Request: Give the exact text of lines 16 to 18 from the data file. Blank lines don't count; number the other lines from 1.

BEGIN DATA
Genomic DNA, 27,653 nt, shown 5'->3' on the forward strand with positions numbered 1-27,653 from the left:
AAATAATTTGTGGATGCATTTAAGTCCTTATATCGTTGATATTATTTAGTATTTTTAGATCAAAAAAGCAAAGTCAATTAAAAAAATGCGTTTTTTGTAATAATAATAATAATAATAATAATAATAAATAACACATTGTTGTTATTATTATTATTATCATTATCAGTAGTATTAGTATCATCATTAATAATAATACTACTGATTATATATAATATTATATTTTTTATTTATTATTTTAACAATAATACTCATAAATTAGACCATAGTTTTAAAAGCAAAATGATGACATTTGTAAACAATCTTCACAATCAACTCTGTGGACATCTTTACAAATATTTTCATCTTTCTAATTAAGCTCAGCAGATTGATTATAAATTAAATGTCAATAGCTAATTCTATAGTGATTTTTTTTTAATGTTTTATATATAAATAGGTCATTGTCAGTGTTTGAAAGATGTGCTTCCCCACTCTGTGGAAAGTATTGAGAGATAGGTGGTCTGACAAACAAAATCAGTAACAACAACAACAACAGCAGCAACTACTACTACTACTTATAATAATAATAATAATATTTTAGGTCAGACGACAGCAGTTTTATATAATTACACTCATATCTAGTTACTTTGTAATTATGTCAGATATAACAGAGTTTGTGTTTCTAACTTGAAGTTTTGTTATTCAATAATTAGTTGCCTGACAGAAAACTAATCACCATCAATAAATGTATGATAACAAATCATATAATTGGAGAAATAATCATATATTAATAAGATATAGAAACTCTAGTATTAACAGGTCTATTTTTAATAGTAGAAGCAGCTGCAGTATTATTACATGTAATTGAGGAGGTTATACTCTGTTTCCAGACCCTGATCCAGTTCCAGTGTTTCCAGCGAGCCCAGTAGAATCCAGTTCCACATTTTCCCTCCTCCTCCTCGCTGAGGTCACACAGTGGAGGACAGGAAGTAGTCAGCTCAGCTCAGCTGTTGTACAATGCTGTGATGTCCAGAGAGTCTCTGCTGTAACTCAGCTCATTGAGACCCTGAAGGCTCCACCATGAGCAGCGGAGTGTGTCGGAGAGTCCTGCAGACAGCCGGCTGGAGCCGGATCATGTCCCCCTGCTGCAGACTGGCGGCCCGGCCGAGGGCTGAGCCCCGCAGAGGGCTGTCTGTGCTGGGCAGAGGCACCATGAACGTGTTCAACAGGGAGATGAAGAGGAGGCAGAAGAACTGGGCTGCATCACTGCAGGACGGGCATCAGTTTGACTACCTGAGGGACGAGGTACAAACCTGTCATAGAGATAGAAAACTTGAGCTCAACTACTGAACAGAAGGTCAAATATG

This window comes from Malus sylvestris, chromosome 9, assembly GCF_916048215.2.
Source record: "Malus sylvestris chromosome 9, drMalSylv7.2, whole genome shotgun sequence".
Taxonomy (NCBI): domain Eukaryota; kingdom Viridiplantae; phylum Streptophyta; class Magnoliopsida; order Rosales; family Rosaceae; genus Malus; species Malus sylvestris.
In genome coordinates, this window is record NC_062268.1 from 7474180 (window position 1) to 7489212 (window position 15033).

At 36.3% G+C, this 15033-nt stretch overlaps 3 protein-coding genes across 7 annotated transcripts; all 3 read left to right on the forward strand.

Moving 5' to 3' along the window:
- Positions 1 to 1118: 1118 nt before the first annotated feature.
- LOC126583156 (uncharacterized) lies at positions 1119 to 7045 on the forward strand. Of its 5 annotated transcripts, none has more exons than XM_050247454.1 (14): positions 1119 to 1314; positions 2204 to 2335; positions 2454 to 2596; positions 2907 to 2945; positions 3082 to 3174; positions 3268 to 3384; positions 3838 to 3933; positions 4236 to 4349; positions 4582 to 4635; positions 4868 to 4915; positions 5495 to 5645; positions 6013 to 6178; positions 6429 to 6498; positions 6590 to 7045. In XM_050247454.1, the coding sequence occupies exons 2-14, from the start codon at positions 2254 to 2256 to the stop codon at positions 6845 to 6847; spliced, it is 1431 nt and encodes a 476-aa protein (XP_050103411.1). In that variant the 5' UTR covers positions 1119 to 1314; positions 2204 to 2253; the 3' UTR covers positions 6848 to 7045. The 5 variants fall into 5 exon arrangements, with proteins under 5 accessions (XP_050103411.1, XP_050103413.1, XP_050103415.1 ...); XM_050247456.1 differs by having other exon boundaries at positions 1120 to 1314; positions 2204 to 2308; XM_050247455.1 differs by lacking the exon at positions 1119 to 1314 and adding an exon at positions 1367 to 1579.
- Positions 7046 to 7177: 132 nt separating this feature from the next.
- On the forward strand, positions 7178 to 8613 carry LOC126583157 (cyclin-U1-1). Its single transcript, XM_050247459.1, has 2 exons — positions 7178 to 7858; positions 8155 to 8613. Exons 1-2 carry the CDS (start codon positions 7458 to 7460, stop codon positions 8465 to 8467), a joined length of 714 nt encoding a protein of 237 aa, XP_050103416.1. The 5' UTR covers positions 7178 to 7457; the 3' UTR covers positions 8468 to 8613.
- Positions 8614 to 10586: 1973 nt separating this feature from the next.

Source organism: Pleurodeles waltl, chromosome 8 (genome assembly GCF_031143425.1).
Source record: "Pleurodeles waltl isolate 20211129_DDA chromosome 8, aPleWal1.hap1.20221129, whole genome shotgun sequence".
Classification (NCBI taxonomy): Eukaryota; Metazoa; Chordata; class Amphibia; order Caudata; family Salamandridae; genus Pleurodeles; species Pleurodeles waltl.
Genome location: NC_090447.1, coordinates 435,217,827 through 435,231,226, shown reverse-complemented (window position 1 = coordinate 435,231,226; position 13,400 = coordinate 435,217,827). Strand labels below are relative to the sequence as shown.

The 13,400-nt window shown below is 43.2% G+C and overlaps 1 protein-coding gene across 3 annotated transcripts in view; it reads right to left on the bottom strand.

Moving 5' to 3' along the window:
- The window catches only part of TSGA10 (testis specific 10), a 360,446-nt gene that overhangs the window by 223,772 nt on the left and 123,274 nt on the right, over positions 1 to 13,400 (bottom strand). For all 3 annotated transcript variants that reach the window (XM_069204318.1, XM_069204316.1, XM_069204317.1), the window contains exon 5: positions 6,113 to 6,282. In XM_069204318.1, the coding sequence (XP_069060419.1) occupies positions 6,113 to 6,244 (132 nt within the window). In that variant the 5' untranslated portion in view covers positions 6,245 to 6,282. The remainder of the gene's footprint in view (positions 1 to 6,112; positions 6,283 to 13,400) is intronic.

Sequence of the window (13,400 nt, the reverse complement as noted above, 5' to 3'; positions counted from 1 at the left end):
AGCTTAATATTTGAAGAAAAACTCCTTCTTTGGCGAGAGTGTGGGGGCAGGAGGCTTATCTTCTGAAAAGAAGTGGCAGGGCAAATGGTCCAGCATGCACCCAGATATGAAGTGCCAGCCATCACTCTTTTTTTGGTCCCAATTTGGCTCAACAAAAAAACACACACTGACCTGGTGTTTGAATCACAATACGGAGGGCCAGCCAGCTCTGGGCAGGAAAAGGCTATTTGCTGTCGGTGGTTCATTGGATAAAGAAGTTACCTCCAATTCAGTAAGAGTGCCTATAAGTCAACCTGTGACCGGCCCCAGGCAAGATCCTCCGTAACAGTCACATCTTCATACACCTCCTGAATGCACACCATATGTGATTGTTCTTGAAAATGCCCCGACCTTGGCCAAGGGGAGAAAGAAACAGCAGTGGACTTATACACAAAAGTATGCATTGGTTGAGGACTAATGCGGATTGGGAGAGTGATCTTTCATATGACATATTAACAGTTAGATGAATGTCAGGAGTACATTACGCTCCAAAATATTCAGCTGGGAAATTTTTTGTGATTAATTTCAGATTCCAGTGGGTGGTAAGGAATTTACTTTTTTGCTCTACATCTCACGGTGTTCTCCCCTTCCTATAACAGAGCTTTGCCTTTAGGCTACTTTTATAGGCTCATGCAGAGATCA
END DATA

Classification (NCBI taxonomy): Eukaryota; Metazoa; Chordata; class Amphibia; order Caudata; family Salamandridae; genus Pleurodeles; species Pleurodeles waltl.
Genome location: NC_090447.1, coordinates 435,217,827 through 435,231,226, shown reverse-complemented (window position 1 = coordinate 435,231,226; position 13,400 = coordinate 435,217,827). Strand labels below are relative to the sequence as shown.

The 13,400-nt window shown below is 43.2% G+C and overlaps 1 protein-coding gene across 3 annotated transcripts in view; it reads right to left on the bottom strand.